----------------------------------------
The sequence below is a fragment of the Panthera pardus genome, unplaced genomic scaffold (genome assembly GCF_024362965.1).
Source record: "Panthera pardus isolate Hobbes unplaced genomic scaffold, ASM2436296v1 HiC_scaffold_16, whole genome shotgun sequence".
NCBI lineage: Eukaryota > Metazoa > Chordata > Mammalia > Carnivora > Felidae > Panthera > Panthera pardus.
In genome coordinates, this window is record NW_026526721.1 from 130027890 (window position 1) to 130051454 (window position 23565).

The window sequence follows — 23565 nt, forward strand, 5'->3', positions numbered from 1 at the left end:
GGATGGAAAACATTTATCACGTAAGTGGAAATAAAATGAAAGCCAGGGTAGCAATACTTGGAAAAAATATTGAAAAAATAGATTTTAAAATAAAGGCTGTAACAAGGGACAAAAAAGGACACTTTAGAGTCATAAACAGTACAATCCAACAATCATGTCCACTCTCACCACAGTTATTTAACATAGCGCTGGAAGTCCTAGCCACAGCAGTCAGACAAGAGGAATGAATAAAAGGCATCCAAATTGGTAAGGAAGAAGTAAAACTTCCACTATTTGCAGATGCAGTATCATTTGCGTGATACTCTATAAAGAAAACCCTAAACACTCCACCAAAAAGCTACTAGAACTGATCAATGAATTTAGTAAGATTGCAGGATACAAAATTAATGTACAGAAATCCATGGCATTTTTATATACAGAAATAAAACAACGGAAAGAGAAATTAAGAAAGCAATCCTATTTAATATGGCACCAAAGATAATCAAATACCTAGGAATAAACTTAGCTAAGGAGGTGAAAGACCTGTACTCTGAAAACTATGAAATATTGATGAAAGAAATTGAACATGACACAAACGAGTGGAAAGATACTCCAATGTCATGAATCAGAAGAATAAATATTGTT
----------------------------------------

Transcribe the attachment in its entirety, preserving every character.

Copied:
The sequence below is a fragment of the Panthera pardus genome, unplaced genomic scaffold (genome assembly GCF_024362965.1).
Source record: "Panthera pardus isolate Hobbes unplaced genomic scaffold, ASM2436296v1 HiC_scaffold_16, whole genome shotgun sequence".
NCBI lineage: Eukaryota > Metazoa > Chordata > Mammalia > Carnivora > Felidae > Panthera > Panthera pardus.
In genome coordinates, this window is record NW_026526721.1 from 130027890 (window position 1) to 130051454 (window position 23565).

The window sequence follows — 23565 nt, forward strand, 5'->3', positions numbered from 1 at the left end:
GGATGGAAAACATTTATCACGTAAGTGGAAATAAAATGAAAGCCAGGGTAGCAATACTTGGAAAAAATATTGAAAAAATAGATTTTAAAATAAAGGCTGTAACAAGGGACAAAAAAGGACACTTTAGAGTCATAAACAGTACAATCCAACAATCATGTCCACTCTCACCACAGTTATTTAACATAGCGCTGGAAGTCCTAGCCACAGCAGTCAGACAAGAGGAATGAATAAAAGGCATCCAAATTGGTAAGGAAGAAGTAAAACTTCCACTATTTGCAGATGCAGTATCATTTGCGTGATACTCTATAAAGAAAACCCTAAACACTCCACCAAAAAGCTACTAGAACTGATCAATGAATTTAGTAAGATTGCAGGATACAAAATTAATGTACAGAAATCCATGGCATTTTTATATACAGAAATAAAACAACGGAAAGAGAAATTAAGAAAGCAATCCTATTTAATATGGCACCAAAGATAATCAAATACCTAGGAATAAACTTAGCTAAGGAGGTGAAAGACCTGTACTCTGAAAACTATGAAATATTGATGAAAGAAATTGAACATGACACAAACGAGTGGAAAGATACTCCAATGTCATGAATCAGAAGAATAAATATTGTT